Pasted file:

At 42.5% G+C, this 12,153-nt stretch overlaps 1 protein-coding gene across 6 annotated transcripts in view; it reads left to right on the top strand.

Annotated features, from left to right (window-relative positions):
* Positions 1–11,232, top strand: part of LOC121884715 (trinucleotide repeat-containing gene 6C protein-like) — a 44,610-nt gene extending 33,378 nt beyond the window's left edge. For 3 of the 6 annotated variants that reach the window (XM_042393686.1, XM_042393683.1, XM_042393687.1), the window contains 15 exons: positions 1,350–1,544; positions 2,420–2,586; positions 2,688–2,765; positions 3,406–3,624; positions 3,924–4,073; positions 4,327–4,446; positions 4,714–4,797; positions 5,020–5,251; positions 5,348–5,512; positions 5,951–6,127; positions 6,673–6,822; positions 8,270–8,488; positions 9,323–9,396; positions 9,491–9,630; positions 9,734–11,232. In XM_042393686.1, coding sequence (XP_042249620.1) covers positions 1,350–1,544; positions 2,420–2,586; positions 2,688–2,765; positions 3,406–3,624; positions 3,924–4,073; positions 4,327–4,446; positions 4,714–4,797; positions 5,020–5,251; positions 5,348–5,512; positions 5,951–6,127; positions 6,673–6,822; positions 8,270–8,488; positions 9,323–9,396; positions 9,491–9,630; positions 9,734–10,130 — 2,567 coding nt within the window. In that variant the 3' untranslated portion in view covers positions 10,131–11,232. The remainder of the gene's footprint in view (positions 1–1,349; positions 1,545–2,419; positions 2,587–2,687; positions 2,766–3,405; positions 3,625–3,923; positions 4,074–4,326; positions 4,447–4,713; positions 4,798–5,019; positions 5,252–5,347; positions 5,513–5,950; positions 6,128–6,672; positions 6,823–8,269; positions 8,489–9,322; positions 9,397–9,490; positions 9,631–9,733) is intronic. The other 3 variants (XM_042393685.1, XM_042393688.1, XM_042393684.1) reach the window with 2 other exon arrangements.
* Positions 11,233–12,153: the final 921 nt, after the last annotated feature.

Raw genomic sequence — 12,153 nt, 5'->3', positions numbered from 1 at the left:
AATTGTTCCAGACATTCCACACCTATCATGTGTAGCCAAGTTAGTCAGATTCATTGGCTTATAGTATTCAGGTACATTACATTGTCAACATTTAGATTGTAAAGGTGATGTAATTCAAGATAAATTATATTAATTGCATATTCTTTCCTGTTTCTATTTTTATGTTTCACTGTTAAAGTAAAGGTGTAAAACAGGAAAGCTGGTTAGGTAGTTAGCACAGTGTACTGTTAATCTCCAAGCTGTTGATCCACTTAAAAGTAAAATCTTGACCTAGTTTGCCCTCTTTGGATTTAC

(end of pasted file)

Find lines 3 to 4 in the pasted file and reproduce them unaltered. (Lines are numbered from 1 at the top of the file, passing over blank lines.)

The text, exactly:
* Positions 1–11,232, top strand: part of LOC121884715 (trinucleotide repeat-containing gene 6C protein-like) — a 44,610-nt gene extending 33,378 nt beyond the window's left edge. For 3 of the 6 annotated variants that reach the window (XM_042393686.1, XM_042393683.1, XM_042393687.1), the window contains 15 exons: positions 1,350–1,544; positions 2,420–2,586; positions 2,688–2,765; positions 3,406–3,624; positions 3,924–4,073; positions 4,327–4,446; positions 4,714–4,797; positions 5,020–5,251; positions 5,348–5,512; positions 5,951–6,127; positions 6,673–6,822; positions 8,270–8,488; positions 9,323–9,396; positions 9,491–9,630; positions 9,734–11,232. In XM_042393686.1, coding sequence (XP_042249620.1) covers positions 1,350–1,544; positions 2,420–2,586; positions 2,688–2,765; positions 3,406–3,624; positions 3,924–4,073; positions 4,327–4,446; positions 4,714–4,797; positions 5,020–5,251; positions 5,348–5,512; positions 5,951–6,127; positions 6,673–6,822; positions 8,270–8,488; positions 9,323–9,396; positions 9,491–9,630; positions 9,734–10,130 — 2,567 coding nt within the window. In that variant the 3' untranslated portion in view covers positions 10,131–11,232. The remainder of the gene's footprint in view (positions 1–1,349; positions 1,545–2,419; positions 2,587–2,687; positions 2,766–3,405; positions 3,625–3,923; positions 4,074–4,326; positions 4,447–4,713; positions 4,798–5,019; positions 5,252–5,347; positions 5,513–5,950; positions 6,128–6,672; positions 6,823–8,269; positions 8,489–9,322; positions 9,397–9,490; positions 9,631–9,733) is intronic. The other 3 variants (XM_042393685.1, XM_042393688.1, XM_042393684.1) reach the window with 2 other exon arrangements.
* Positions 11,233–12,153: the final 921 nt, after the last annotated feature.